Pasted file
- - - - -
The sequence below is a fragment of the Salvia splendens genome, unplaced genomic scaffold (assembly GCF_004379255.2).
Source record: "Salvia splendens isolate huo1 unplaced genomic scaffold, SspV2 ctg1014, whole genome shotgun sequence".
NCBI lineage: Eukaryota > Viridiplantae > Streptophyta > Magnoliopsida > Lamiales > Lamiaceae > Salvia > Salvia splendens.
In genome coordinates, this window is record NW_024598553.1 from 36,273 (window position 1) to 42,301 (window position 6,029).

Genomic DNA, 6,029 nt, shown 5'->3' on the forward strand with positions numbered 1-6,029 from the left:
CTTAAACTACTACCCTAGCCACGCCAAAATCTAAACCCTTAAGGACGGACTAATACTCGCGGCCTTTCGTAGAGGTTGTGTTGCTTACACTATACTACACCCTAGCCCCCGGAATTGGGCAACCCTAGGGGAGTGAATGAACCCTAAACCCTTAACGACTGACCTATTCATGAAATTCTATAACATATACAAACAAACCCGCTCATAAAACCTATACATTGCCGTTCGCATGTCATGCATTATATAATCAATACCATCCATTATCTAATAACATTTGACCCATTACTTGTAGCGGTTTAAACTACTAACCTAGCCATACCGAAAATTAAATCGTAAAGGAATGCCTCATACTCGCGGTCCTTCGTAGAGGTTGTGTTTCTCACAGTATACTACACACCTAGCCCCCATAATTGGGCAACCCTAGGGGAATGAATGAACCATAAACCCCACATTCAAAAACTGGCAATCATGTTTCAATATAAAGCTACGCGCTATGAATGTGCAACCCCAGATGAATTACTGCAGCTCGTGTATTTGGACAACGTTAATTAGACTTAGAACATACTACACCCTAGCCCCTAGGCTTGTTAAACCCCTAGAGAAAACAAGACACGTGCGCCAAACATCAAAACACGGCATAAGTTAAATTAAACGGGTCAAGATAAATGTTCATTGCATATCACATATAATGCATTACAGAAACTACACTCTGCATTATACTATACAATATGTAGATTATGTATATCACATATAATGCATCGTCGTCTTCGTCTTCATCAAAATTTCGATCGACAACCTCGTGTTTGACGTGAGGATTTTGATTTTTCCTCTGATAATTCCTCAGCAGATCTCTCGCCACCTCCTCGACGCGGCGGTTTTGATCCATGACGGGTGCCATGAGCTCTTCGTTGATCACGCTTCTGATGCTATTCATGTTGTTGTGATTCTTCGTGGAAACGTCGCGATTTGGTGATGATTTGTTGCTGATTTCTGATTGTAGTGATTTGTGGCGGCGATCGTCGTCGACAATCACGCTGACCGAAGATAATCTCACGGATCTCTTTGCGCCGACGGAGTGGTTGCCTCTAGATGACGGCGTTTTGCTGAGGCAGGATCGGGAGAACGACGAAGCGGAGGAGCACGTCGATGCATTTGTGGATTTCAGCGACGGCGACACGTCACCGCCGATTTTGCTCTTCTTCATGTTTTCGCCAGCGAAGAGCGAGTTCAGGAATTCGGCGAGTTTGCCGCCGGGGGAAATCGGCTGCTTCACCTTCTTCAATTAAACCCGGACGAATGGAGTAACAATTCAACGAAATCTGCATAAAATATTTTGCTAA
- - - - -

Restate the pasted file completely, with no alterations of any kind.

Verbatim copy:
The sequence below is a fragment of the Salvia splendens genome, unplaced genomic scaffold (assembly GCF_004379255.2).
Source record: "Salvia splendens isolate huo1 unplaced genomic scaffold, SspV2 ctg1014, whole genome shotgun sequence".
NCBI lineage: Eukaryota > Viridiplantae > Streptophyta > Magnoliopsida > Lamiales > Lamiaceae > Salvia > Salvia splendens.
In genome coordinates, this window is record NW_024598553.1 from 36,273 (window position 1) to 42,301 (window position 6,029).

Genomic DNA, 6,029 nt, shown 5'->3' on the forward strand with positions numbered 1-6,029 from the left:
CTTAAACTACTACCCTAGCCACGCCAAAATCTAAACCCTTAAGGACGGACTAATACTCGCGGCCTTTCGTAGAGGTTGTGTTGCTTACACTATACTACACCCTAGCCCCCGGAATTGGGCAACCCTAGGGGAGTGAATGAACCCTAAACCCTTAACGACTGACCTATTCATGAAATTCTATAACATATACAAACAAACCCGCTCATAAAACCTATACATTGCCGTTCGCATGTCATGCATTATATAATCAATACCATCCATTATCTAATAACATTTGACCCATTACTTGTAGCGGTTTAAACTACTAACCTAGCCATACCGAAAATTAAATCGTAAAGGAATGCCTCATACTCGCGGTCCTTCGTAGAGGTTGTGTTTCTCACAGTATACTACACACCTAGCCCCCATAATTGGGCAACCCTAGGGGAATGAATGAACCATAAACCCCACATTCAAAAACTGGCAATCATGTTTCAATATAAAGCTACGCGCTATGAATGTGCAACCCCAGATGAATTACTGCAGCTCGTGTATTTGGACAACGTTAATTAGACTTAGAACATACTACACCCTAGCCCCTAGGCTTGTTAAACCCCTAGAGAAAACAAGACACGTGCGCCAAACATCAAAACACGGCATAAGTTAAATTAAACGGGTCAAGATAAATGTTCATTGCATATCACATATAATGCATTACAGAAACTACACTCTGCATTATACTATACAATATGTAGATTATGTATATCACATATAATGCATCGTCGTCTTCGTCTTCATCAAAATTTCGATCGACAACCTCGTGTTTGACGTGAGGATTTTGATTTTTCCTCTGATAATTCCTCAGCAGATCTCTCGCCACCTCCTCGACGCGGCGGTTTTGATCCATGACGGGTGCCATGAGCTCTTCGTTGATCACGCTTCTGATGCTATTCATGTTGTTGTGATTCTTCGTGGAAACGTCGCGATTTGGTGATGATTTGTTGCTGATTTCTGATTGTAGTGATTTGTGGCGGCGATCGTCGTCGACAATCACGCTGACCGAAGATAATCTCACGGATCTCTTTGCGCCGACGGAGTGGTTGCCTCTAGATGACGGCGTTTTGCTGAGGCAGGATCGGGAGAACGACGAAGCGGAGGAGCACGTCGATGCATTTGTGGATTTCAGCGACGGCGACACGTCACCGCCGATTTTGCTCTTCTTCATGTTTTCGCCAGCGAAGAGCGAGTTCAGGAATTCGGCGAGTTTGCCGCCGGGGGAAATCGGCTGCTTCACCTTCTTCAATTAAACCCGGACGAATGGAGTAACAATTCAACGAAATCTGCATAAAATATTTTGCTAA